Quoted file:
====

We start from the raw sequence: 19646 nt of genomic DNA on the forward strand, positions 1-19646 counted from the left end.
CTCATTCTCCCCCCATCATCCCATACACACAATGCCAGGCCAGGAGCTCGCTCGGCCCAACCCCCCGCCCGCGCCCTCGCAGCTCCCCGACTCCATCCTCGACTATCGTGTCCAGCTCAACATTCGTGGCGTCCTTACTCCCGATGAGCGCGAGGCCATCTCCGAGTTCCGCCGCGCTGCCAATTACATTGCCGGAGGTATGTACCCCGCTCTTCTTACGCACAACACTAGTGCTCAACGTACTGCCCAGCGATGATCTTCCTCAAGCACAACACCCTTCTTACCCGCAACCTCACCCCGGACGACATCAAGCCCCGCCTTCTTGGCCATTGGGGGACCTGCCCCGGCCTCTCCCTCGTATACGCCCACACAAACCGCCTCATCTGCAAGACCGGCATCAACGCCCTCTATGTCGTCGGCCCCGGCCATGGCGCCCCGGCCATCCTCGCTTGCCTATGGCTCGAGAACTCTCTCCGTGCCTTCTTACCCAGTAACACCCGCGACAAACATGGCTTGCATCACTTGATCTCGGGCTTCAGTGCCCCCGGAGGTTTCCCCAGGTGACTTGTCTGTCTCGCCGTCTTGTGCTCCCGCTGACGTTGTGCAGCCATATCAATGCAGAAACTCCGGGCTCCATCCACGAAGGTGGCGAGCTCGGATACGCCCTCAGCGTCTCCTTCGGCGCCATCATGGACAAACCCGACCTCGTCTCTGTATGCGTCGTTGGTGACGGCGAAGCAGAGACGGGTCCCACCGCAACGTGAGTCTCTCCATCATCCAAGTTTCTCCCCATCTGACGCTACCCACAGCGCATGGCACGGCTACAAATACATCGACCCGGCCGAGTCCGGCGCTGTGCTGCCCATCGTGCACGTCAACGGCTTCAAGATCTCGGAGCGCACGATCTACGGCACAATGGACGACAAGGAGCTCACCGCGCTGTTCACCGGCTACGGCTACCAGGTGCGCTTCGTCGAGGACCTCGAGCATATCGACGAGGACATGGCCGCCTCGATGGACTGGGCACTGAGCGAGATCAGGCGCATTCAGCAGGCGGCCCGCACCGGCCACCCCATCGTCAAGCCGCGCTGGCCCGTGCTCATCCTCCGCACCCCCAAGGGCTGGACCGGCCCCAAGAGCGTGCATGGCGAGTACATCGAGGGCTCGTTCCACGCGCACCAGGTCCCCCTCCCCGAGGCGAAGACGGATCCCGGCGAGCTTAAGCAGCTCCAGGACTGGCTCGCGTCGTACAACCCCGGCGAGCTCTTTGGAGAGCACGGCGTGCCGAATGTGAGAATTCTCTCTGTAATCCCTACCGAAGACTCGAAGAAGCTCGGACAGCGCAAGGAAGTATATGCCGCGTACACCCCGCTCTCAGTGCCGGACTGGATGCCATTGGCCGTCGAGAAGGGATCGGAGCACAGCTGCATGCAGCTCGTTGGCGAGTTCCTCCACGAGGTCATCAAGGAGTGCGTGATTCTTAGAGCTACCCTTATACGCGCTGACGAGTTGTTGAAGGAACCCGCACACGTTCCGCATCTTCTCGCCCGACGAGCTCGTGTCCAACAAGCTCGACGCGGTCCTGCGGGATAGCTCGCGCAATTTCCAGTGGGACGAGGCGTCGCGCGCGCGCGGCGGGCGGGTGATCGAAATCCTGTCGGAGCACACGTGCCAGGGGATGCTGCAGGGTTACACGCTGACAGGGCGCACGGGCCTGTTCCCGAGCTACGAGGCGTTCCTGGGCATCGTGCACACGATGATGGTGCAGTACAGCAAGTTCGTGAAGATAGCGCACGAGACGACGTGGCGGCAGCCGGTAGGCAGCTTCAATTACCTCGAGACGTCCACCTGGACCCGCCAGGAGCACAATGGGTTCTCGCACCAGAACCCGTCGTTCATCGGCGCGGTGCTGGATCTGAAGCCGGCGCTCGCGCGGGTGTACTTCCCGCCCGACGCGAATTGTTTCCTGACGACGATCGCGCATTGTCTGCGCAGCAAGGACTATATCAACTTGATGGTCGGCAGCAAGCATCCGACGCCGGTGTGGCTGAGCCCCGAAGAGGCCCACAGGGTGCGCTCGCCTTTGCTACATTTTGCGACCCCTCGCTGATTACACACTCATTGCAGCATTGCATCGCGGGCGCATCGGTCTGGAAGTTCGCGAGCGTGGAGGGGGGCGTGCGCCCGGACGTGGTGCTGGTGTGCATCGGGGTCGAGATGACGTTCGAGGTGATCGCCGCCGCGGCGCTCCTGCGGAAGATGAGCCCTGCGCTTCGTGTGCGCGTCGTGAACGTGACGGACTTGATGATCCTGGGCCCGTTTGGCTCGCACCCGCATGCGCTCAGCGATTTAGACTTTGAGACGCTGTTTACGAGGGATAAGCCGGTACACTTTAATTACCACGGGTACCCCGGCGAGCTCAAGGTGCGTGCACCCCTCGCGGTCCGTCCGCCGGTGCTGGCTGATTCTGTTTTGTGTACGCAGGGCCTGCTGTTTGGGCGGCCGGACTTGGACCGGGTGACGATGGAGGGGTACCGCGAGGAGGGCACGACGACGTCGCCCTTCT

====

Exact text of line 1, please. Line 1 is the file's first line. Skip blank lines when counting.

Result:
We start from the raw sequence: 19646 nt of genomic DNA on the forward strand, positions 1-19646 counted from the left end.